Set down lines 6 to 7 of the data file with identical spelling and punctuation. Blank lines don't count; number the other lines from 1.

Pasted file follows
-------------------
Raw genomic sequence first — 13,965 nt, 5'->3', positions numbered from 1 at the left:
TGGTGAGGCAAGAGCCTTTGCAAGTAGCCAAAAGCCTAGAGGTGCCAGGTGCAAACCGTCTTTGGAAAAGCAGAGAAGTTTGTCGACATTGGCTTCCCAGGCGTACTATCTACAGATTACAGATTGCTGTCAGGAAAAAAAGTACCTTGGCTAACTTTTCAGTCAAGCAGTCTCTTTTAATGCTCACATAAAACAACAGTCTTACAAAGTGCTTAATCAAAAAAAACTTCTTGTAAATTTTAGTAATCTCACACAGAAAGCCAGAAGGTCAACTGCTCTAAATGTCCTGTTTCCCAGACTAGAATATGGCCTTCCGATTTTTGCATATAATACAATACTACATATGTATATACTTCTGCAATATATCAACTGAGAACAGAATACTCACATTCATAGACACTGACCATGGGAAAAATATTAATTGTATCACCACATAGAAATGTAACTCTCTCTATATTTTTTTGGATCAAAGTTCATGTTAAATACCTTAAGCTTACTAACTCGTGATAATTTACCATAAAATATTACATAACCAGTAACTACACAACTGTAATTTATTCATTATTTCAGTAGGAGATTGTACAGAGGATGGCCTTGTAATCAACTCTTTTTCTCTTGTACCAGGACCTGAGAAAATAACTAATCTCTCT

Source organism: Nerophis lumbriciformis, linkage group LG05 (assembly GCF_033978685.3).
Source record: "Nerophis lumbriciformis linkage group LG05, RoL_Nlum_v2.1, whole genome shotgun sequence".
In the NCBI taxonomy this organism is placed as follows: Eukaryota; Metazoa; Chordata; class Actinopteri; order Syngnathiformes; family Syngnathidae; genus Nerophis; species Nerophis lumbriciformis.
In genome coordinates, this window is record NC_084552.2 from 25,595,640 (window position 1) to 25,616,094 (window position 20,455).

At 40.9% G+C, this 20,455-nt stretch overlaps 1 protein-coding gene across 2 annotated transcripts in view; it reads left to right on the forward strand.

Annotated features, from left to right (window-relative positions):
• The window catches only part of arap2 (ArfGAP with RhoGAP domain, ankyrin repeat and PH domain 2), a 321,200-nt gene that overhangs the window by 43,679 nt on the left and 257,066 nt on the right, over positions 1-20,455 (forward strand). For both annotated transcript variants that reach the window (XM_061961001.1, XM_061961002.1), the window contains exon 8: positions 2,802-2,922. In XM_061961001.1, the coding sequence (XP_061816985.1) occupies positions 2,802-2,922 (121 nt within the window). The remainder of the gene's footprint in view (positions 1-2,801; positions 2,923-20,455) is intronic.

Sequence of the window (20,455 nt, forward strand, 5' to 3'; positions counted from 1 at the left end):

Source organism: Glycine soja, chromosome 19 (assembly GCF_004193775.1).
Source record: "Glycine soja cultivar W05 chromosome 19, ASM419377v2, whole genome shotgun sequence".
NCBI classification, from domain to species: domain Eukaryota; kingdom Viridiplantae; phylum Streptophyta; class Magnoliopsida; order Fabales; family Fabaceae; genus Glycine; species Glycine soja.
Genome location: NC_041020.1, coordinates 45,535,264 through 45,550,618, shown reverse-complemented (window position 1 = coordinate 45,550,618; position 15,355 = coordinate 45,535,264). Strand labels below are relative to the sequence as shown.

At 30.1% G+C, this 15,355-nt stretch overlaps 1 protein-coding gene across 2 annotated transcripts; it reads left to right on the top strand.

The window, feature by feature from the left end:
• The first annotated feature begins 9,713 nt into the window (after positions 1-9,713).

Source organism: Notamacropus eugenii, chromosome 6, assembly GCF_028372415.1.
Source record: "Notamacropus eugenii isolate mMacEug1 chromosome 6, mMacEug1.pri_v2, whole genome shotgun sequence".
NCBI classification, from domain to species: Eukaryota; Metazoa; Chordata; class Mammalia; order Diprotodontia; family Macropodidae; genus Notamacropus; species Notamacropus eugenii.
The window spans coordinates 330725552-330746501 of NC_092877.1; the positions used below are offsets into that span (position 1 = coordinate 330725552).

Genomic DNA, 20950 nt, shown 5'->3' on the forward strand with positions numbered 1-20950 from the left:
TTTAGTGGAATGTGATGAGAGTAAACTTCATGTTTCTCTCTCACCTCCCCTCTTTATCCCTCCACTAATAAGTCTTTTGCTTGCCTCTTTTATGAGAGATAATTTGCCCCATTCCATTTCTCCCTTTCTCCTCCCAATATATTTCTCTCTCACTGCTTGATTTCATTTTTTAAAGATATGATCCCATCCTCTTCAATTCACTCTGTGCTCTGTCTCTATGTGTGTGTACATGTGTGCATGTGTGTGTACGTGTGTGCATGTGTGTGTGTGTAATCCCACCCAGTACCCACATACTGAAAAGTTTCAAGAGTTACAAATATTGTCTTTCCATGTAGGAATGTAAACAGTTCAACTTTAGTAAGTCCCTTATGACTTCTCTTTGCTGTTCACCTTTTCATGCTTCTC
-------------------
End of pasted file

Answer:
In genome coordinates, this window is record NC_084552.2 from 25,595,640 (window position 1) to 25,616,094 (window position 20,455).

At 40.9% G+C, this 20,455-nt stretch overlaps 1 protein-coding gene across 2 annotated transcripts in view; it reads left to right on the forward strand.